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  • Final Evaluation Brief
  • August 2014

Better air quality with energy efficiency in Mongolia

New stoves made homes warmer with cleaner air, but without cost savings

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Program Overview

MCC’s $268.9 million Mongolia Compact (2008-2013) funded the Energy and Environment Project (EEP) which included the $33.8 million Energy Efficient Innovation Facility Activity under which the energy efficient stove subsidy was implemented. This program was based on the theory that subsidies and awareness campaigns would motivate more than 100,000 households to purchase and use energy efficient stoves. This switch was expected to improve health by reducing air pollution and easing energy-related economic burdens through reduced fuel and health care expenditures.

Evaluator Description

MCC commissioned Social Impact to conduct an independent final impact evaluation of the Energy Efficient Stove Subsidy, a component of the Energy Efficient Innovation Facility Activity. Full report results and learning:

Key Findings

Stove and Fuel Usage

  • Households with energy efficient (EE) stoves fueled less often, but with more coal per fueling, resulting in no impacts on overall fuel usage (estimated 13 kg coal used per day).
  • Households with EE stoves reduced daily coal use by 17 percent when instructions were followed, though compliance was low.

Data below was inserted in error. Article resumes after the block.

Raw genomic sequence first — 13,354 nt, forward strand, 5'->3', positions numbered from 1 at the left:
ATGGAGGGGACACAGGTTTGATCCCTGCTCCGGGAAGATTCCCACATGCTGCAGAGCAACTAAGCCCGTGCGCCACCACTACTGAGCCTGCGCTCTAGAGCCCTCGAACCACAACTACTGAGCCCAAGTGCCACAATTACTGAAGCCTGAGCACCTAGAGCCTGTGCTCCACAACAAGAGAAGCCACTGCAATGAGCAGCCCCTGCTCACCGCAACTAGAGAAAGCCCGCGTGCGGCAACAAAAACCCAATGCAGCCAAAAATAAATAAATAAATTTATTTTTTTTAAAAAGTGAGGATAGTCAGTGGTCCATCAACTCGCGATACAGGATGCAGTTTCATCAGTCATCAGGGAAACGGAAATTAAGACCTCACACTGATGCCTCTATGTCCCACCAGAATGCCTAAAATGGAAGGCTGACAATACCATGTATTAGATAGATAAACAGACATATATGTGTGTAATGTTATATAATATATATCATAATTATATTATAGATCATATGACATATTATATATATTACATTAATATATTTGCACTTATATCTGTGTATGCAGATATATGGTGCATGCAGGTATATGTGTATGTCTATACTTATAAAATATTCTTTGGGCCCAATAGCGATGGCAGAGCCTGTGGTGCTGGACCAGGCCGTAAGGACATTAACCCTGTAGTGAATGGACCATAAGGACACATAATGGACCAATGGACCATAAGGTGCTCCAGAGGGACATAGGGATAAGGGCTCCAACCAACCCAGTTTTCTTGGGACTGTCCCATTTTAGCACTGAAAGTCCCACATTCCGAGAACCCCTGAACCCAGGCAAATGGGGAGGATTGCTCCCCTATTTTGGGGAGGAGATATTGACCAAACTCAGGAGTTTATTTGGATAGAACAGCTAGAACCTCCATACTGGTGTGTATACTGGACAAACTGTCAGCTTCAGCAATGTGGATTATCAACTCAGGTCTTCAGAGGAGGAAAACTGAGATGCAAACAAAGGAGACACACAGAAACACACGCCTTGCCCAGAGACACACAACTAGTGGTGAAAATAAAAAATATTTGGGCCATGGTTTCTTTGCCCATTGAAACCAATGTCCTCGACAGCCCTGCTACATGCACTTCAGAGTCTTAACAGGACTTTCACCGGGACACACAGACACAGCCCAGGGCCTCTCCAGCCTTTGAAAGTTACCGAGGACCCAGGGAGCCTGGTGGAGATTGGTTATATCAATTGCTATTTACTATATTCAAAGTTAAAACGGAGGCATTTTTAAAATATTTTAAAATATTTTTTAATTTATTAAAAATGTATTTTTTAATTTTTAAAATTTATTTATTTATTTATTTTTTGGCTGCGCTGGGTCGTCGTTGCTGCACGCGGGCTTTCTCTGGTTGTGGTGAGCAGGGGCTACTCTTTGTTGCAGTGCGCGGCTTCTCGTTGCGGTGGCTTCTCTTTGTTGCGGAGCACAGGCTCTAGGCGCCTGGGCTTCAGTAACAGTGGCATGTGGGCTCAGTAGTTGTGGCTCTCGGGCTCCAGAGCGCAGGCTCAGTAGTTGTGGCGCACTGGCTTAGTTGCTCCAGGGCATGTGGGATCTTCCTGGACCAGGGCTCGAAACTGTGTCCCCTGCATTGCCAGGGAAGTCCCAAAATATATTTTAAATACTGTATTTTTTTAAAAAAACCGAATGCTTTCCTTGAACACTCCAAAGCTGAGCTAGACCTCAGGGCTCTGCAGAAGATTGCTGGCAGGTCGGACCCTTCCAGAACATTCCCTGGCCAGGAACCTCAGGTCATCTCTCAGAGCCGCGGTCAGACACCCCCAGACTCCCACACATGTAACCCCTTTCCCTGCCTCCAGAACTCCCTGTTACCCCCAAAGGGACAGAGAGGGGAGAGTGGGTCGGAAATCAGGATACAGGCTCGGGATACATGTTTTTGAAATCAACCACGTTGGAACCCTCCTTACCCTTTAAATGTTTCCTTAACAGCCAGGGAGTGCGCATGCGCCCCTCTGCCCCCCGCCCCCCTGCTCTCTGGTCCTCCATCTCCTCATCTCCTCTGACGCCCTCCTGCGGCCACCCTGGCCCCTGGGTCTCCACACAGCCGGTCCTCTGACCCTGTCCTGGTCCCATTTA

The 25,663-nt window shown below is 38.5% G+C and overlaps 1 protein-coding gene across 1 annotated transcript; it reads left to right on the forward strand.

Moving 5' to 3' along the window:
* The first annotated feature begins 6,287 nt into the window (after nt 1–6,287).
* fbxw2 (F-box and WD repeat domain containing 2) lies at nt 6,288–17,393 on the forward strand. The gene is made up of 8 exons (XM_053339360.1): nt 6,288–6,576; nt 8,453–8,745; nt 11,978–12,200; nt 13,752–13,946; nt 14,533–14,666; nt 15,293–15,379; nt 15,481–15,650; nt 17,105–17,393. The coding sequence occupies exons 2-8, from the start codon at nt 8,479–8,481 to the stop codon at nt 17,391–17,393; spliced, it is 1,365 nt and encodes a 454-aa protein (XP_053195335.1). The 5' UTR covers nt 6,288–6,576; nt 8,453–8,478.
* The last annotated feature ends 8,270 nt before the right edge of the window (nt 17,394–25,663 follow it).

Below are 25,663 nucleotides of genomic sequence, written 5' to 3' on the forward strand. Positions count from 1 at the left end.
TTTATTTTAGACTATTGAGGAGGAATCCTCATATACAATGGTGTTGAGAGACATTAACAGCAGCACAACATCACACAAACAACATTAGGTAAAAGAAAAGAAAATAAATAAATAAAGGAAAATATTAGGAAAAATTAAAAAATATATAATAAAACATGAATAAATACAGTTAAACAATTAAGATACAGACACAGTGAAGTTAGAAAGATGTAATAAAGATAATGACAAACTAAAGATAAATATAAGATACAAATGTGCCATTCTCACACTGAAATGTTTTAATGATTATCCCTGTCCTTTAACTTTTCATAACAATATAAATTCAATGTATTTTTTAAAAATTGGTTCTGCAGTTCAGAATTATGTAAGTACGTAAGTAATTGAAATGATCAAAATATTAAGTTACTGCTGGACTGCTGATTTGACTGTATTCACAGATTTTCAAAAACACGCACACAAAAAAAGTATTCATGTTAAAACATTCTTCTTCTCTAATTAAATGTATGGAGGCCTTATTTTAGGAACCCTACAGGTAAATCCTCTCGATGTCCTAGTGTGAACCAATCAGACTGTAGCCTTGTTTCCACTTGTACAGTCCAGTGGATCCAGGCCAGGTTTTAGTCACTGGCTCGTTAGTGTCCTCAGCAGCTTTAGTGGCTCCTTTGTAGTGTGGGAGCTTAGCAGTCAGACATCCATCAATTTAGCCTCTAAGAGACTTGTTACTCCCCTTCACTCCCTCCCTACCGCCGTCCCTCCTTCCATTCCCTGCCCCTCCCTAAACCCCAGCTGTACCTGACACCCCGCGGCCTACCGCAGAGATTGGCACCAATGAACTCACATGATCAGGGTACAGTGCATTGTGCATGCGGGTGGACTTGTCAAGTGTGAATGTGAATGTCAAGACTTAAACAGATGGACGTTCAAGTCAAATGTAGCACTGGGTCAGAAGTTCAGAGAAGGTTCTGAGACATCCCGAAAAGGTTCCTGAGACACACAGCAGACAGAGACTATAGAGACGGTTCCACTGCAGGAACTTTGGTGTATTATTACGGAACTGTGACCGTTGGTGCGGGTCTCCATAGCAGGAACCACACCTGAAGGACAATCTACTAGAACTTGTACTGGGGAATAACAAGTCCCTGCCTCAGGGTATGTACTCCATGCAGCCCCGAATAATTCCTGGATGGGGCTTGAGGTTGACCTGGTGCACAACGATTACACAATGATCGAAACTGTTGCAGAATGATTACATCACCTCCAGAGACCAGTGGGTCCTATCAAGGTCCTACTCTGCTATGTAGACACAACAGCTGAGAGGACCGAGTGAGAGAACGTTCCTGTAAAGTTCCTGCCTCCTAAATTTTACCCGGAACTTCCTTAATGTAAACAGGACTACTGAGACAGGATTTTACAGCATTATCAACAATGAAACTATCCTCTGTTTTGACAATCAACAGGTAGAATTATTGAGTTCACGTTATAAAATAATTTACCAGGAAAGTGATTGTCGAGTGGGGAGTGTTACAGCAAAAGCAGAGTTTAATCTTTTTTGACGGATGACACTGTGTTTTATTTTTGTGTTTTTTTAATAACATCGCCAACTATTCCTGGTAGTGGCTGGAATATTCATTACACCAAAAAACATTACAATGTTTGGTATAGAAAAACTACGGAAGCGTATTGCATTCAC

• Low compliance with EE stove instructions and home insulation likely contributed to lack of fuel savings.

Comfort and Air Quality

  • Households with EE stoves enjoyed higher average nightly indoor temperatures compared to households using traditional stoves.
  • EE stoves lowered emissions of fine particulate matter (PM2.5) by 65 percent and lowered carbon monoxide emissions by 16 percent compared to households with traditional stoves.
  • The subsidy program reduced PM2.5 in Ulaanbaatar's air by an estimated 30 percent, with greatest reductions in heavily polluted areas targeted by the program.

Health Outcomes

  • Health impacts were not directly measured by the data collection, but the evaluation modeled the PM2.5 dose-response functions for five air pollution-related diseases and estimated 47 avoided deaths and 1,643 disability-adjusted life years (DALYs) averted.

Expenditures and Income